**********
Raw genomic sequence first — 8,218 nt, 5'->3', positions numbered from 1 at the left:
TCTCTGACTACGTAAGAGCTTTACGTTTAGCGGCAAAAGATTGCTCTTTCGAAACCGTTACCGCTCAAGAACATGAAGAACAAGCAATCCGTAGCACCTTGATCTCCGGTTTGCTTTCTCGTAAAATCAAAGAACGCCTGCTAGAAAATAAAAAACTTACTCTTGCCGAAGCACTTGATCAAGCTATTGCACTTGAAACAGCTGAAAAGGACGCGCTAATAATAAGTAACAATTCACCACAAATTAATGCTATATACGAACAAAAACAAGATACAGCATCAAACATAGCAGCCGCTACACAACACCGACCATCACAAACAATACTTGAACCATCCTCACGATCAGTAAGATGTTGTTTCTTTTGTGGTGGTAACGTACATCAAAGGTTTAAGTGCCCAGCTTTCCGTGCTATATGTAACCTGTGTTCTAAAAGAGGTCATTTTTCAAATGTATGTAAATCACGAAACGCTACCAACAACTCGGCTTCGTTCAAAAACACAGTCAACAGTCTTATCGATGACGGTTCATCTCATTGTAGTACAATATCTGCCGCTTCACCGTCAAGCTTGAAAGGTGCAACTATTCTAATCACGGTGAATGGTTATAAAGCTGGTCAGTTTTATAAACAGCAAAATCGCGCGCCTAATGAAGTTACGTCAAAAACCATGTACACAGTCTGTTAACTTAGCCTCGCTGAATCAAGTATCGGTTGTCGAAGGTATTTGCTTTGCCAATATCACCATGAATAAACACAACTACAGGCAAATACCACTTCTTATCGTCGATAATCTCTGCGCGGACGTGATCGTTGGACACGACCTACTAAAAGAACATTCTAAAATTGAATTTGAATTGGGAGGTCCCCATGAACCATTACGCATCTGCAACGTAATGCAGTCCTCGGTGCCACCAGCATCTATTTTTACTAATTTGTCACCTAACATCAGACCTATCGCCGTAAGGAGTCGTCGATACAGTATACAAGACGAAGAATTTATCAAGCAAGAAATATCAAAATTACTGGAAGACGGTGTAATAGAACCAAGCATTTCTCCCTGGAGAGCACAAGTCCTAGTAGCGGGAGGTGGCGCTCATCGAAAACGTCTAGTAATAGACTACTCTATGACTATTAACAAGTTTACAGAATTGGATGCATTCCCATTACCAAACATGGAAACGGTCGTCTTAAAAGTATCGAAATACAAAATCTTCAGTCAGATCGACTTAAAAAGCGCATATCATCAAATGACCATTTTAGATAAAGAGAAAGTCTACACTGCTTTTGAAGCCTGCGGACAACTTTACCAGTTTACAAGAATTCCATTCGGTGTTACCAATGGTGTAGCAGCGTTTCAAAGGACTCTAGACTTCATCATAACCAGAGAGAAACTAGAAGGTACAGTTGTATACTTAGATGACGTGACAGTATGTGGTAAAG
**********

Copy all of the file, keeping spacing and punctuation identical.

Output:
Raw genomic sequence first — 8,218 nt, 5'->3', positions numbered from 1 at the left:
TCTCTGACTACGTAAGAGCTTTACGTTTAGCGGCAAAAGATTGCTCTTTCGAAACCGTTACCGCTCAAGAACATGAAGAACAAGCAATCCGTAGCACCTTGATCTCCGGTTTGCTTTCTCGTAAAATCAAAGAACGCCTGCTAGAAAATAAAAAACTTACTCTTGCCGAAGCACTTGATCAAGCTATTGCACTTGAAACAGCTGAAAAGGACGCGCTAATAATAAGTAACAATTCACCACAAATTAATGCTATATACGAACAAAAACAAGATACAGCATCAAACATAGCAGCCGCTACACAACACCGACCATCACAAACAATACTTGAACCATCCTCACGATCAGTAAGATGTTGTTTCTTTTGTGGTGGTAACGTACATCAAAGGTTTAAGTGCCCAGCTTTCCGTGCTATATGTAACCTGTGTTCTAAAAGAGGTCATTTTTCAAATGTATGTAAATCACGAAACGCTACCAACAACTCGGCTTCGTTCAAAAACACAGTCAACAGTCTTATCGATGACGGTTCATCTCATTGTAGTACAATATCTGCCGCTTCACCGTCAAGCTTGAAAGGTGCAACTATTCTAATCACGGTGAATGGTTATAAAGCTGGTCAGTTTTATAAACAGCAAAATCGCGCGCCTAATGAAGTTACGTCAAAAACCATGTACACAGTCTGTTAACTTAGCCTCGCTGAATCAAGTATCGGTTGTCGAAGGTATTTGCTTTGCCAATATCACCATGAATAAACACAACTACAGGCAAATACCACTTCTTATCGTCGATAATCTCTGCGCGGACGTGATCGTTGGACACGACCTACTAAAAGAACATTCTAAAATTGAATTTGAATTGGGAGGTCCCCATGAACCATTACGCATCTGCAACGTAATGCAGTCCTCGGTGCCACCAGCATCTATTTTTACTAATTTGTCACCTAACATCAGACCTATCGCCGTAAGGAGTCGTCGATACAGTATACAAGACGAAGAATTTATCAAGCAAGAAATATCAAAATTACTGGAAGACGGTGTAATAGAACCAAGCATTTCTCCCTGGAGAGCACAAGTCCTAGTAGCGGGAGGTGGCGCTCATCGAAAACGTCTAGTAATAGACTACTCTATGACTATTAACAAGTTTACAGAATTGGATGCATTCCCATTACCAAACATGGAAACGGTCGTCTTAAAAGTATCGAAATACAAAATCTTCAGTCAGATCGACTTAAAAAGCGCATATCATCAAATGACCATTTTAGATAAAGAGAAAGTCTACACTGCTTTTGAAGCCTGCGGACAACTTTACCAGTTTACAAGAATTCCATTCGGTGTTACCAATGGTGTAGCAGCGTTTCAAAGGACTCTAGACTTCATCATAACCAGAGAGAAACTAGAAGGTACAGTTGTATACTTAGATGACGTGACAGTATGTGGTAAAG